This document outlines the responsibilities of the role of an Administrator for the Southern Christian Leadership Conference.

Appeal to the President of the United States

Thursday, May 17, 1962

This document, prepared for the centennial of the Emancipation Proclamation, serves as a plea to President Kennedy and a legal brief. The plea is to use the centennial as an opportunity to "rededicate" the nation to the principles embedded in the Emancipation Proclamation; to make an executive order to end all statutory segregation and discrimination in the states; and to exercise full leadership protecting civil rights, including the use of force, if nonviolent methods fail.

Letter from Dora McDonald to E. M. Bettenson

Wednesday, September 27, 1967

Dr. King is visiting Newcastle, England to receive an honorary degree from the University of Newcastle Upon Tyne. Ms. McDonald informs Mr. Bettenson of Dr. King's schedule and requirements so that the staff can prepare accordingly.

Dewey

Dr. King records John Dewey's views on philosophy and religion.

Letter from MLK to Claudine Shannon

Wednesday, December 29, 1965

Dr. King expresses his regrets that he cannot officiate Claudine Shannon's wedding.

Letter from Burke Marshall of the Department of Justice to MLK

Monday, April 13, 1964

Civil Rights Division Assistant Attorney General Burke Marshall informs Dr. King that the Department of Justice is investigating the assault upon Reverend Paul Chapman.

Religion

Dr. King writes about the role of religion as an ideal and as a unifying force.

Letter from the Northern Illinois Ministerial Association of the Church of God to MLK

Wednesday, September 15, 1965

Rev. Curtis Barge, Rev. Claude Wyatt and Rev. Willie Barrow send Dr. King two checks as a contribution to the civil rights struggle. One check is for the SCLC and the other is for the Dallas County Voters League.

Letter from MLK to Frank B. Lowell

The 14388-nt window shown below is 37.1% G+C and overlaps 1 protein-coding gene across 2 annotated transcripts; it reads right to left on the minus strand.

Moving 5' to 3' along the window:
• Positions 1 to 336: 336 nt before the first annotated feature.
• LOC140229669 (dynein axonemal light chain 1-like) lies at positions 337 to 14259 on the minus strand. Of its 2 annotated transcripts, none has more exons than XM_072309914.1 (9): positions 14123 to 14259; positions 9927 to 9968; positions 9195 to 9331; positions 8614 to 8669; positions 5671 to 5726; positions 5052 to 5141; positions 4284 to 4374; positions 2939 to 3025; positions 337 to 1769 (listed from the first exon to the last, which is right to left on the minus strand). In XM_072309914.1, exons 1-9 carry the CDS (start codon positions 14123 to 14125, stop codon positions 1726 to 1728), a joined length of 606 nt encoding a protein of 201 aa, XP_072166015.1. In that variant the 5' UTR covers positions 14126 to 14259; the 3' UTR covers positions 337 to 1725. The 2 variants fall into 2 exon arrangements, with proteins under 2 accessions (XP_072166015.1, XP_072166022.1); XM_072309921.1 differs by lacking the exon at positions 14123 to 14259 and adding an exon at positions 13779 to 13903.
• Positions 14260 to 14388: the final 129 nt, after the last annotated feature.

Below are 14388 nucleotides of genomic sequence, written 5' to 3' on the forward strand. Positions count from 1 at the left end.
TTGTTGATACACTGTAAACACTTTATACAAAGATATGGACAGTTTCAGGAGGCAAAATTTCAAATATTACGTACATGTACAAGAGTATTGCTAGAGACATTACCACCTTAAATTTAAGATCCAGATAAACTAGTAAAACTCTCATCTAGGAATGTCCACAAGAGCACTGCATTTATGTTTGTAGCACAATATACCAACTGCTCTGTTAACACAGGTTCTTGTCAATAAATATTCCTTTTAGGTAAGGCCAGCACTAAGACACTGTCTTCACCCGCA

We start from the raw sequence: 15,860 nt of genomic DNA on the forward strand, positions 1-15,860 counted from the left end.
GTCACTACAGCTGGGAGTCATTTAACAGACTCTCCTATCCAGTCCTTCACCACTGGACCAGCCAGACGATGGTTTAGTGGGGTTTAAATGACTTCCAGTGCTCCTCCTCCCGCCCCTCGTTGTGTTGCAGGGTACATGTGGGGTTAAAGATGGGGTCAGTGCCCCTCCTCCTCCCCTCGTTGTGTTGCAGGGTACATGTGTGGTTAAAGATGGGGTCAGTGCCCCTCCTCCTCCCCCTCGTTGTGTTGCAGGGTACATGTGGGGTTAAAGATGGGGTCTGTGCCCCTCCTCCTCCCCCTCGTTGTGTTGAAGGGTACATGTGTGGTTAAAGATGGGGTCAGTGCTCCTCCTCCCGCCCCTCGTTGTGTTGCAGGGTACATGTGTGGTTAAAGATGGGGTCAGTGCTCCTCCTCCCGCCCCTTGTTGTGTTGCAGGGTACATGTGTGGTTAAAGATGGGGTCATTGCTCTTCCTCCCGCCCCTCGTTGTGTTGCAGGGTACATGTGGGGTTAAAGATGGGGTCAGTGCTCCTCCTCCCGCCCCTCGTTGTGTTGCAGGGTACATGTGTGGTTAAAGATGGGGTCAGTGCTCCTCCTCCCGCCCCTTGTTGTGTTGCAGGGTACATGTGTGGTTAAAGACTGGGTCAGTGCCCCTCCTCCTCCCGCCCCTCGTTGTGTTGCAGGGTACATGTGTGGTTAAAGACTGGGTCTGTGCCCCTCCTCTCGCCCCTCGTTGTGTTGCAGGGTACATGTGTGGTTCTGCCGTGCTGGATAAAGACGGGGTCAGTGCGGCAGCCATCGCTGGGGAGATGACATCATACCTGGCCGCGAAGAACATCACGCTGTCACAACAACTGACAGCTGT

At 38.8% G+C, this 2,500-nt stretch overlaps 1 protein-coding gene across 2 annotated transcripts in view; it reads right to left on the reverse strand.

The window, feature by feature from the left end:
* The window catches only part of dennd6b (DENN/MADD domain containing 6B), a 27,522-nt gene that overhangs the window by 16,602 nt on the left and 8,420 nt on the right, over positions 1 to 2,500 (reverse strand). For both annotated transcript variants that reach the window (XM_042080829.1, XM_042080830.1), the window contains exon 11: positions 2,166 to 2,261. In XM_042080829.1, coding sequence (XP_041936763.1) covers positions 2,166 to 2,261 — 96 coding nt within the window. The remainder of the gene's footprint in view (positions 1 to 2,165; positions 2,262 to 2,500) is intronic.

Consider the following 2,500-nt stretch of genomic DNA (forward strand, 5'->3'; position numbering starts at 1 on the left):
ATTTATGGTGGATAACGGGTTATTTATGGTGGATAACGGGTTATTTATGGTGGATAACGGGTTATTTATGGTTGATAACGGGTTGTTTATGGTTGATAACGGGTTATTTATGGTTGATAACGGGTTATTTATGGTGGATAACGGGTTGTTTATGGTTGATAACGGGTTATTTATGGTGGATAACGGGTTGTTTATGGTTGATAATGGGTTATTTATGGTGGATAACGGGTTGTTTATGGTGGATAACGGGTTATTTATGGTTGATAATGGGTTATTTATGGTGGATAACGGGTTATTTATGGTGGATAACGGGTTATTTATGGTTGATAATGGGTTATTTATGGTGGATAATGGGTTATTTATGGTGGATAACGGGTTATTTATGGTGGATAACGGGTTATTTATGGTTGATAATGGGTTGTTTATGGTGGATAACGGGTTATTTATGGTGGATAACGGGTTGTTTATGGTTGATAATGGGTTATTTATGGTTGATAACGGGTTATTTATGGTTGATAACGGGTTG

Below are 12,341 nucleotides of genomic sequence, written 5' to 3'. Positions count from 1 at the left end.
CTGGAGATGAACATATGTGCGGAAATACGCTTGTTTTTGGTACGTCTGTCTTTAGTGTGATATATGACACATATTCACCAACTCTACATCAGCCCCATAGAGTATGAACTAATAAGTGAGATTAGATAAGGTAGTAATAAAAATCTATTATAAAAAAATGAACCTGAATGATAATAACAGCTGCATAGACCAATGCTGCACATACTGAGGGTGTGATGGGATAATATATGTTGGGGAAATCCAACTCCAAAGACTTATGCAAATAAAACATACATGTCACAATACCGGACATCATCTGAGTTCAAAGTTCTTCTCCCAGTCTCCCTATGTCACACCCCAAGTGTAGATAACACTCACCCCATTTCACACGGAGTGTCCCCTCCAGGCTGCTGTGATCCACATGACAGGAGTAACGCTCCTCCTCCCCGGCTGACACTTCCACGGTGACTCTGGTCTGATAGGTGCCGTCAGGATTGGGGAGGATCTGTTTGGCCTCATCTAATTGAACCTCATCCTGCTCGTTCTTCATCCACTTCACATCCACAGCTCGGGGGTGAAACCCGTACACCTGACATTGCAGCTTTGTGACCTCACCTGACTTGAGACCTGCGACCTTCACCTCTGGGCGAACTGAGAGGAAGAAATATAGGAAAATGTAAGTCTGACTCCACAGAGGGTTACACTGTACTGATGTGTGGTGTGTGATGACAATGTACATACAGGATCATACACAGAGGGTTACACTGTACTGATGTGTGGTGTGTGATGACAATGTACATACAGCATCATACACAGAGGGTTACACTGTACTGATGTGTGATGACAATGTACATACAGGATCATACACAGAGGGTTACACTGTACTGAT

Monday, October 14, 1963

Dr. King acknowledges the receipt of Frank Lowell's letter regarding the SCLC's current mission. Dr. King briefly explains the nonviolent philosophy, the beliefs of the SCLC, and race relations in America.

Newspaper Article-New York TImes

Thursday, June 18, 1964

This newspaper clipping is dated from the June 18, 1964 edition of the New York Times. In this article, Dr. King's new book entitled, "Why We Can't Wait" is advertised as "required reading."

Letter from Joan Daves to Dora McDonald

Friday, September 10, 1965

Joan Daves notifies Dora McDonald that she is sending "two Japanese language copies of two titles". The titles were originally addressed to Dr. King via Joan's office.

The Christian Sense of Individuality

Dr. King quotes from "The Nature and Destiny of Man: A Christian Interpretation" by Reinhold Niebuhr, on the Christian sense of individuality.

Materialism

Dr. King quotes Hugh Elliott’s “Modern Science and Materialism.”

Letter from Henry L. Gerner to MLK

Thursday, July 15, 1965

Henry Gerner applauds Dr. King on his accomplishments and what he is doing for the Civil Rights Movement. He also invites Dr. King to speak at Bowling Green State University, a request that is echoed in a letter from Donald Stricker.

Letter from MLK to E. D. Johnson

Monday, April 30, 1962

Dr. King responds to E. D. Johnson's letter expressing appreciation for encouragement by providing knowledge regarding the arrogance of Mr. Johnson's son. Dr. King stresses the importance of valuing the internal factors of self-respect, integrity and selflessness, opposed to the external factors of color, skin and wealth.

Telegram from Clarence Brinson and Herman T. Osborne to James Meredith and MLK

Sunday, June 26, 1966

Clarence Brinson and Herman T. Osborne salute James Meredith and Dr. King for their service and dedication to the Civil Rights Movement.